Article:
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December 30th, 2017, 5:48 am #10

Jaguar conservation depends on neighbors' attitudes

December 28, 2017, Smithsonian Tropical Research Institute

A jaguar named Aquiles caught in a camera trap image taken in Cana, Panama. The number one cause of jaguar deaths in Panama is retaliation for livestock predation. Enclosing livestock in corrals during the night can significantly reduce encounters with predators. Credit: Ricardo Moreno

According to a new survey of residents living near two major national parks in Panama, jaguars deserve increased protection. Nature and wildlife are considered national treasures. But because most residents still support road-building in the parks, the survey team—including Ricardo Moreno, a Smithsonian Tropical Research Institute research associate—recommends further education to emphasize the connection between healthy ecosystems and jaguar survival.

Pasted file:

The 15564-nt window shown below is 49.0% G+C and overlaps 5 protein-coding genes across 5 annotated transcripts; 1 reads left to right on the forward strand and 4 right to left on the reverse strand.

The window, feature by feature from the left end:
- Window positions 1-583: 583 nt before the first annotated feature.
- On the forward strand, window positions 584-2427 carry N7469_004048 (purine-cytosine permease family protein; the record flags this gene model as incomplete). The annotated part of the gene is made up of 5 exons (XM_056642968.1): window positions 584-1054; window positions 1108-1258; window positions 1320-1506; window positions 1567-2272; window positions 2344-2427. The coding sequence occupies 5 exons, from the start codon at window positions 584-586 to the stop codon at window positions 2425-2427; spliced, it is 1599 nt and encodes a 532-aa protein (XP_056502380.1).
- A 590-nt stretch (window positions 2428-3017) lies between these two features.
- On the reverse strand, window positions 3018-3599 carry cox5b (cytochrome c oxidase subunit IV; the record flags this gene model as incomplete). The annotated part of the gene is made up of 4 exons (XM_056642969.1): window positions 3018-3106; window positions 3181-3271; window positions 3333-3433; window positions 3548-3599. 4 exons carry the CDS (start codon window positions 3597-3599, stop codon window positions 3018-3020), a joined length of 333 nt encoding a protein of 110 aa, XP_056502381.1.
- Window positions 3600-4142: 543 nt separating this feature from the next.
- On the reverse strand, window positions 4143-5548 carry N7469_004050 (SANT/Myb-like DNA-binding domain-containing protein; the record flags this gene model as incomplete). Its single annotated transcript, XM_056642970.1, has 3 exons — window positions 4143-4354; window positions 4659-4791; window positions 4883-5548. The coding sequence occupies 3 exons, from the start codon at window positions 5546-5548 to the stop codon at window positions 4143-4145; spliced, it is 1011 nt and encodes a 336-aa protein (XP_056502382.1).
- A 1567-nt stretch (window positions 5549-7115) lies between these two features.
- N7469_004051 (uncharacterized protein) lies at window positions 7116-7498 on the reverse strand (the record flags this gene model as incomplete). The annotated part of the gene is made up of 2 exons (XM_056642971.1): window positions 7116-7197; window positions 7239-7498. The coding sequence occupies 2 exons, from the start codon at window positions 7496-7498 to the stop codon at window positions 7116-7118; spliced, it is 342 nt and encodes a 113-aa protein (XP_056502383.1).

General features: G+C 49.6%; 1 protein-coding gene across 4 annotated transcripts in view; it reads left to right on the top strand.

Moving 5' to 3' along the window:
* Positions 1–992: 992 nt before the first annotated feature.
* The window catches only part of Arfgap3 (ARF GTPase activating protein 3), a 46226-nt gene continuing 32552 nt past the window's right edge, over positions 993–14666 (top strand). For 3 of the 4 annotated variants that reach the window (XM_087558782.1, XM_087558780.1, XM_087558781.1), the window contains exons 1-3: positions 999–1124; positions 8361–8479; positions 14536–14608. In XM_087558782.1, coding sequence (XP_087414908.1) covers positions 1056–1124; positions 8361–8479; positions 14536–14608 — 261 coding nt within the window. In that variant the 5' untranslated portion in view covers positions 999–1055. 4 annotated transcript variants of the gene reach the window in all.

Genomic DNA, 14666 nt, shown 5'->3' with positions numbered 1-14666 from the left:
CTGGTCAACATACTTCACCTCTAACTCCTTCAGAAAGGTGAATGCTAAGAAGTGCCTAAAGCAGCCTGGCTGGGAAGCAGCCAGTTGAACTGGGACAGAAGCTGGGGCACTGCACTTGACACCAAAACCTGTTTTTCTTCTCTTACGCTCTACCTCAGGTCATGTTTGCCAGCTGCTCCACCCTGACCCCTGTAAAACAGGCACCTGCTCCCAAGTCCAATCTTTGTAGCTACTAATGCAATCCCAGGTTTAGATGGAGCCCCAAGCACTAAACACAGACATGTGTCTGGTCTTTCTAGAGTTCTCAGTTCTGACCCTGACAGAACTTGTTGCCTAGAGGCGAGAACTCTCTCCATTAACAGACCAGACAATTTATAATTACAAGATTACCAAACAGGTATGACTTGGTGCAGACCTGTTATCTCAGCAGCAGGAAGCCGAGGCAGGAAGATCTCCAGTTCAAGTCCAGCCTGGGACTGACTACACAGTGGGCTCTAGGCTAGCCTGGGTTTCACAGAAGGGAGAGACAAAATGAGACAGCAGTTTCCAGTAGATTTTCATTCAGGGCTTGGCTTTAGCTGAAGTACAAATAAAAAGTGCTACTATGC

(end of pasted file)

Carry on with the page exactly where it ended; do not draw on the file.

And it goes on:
"Attitudes of stakeholder groups are especially important to consider, as they can significantly affect policy, thus making the foundations of carnivore management as social and political as they are scientific," the study concludes.

Cerro Hoya National Park is an isolated tropical forest remnant (325 square kilometers, 125 square miles) on Panama's Pacific coast, whereas Darién National Park is Panama's most extensive park (5,790 square kilometers, 2235 square miles) in the area between Panama and Colombia, the only gap in the Pan-American highway from Alaska to Chile.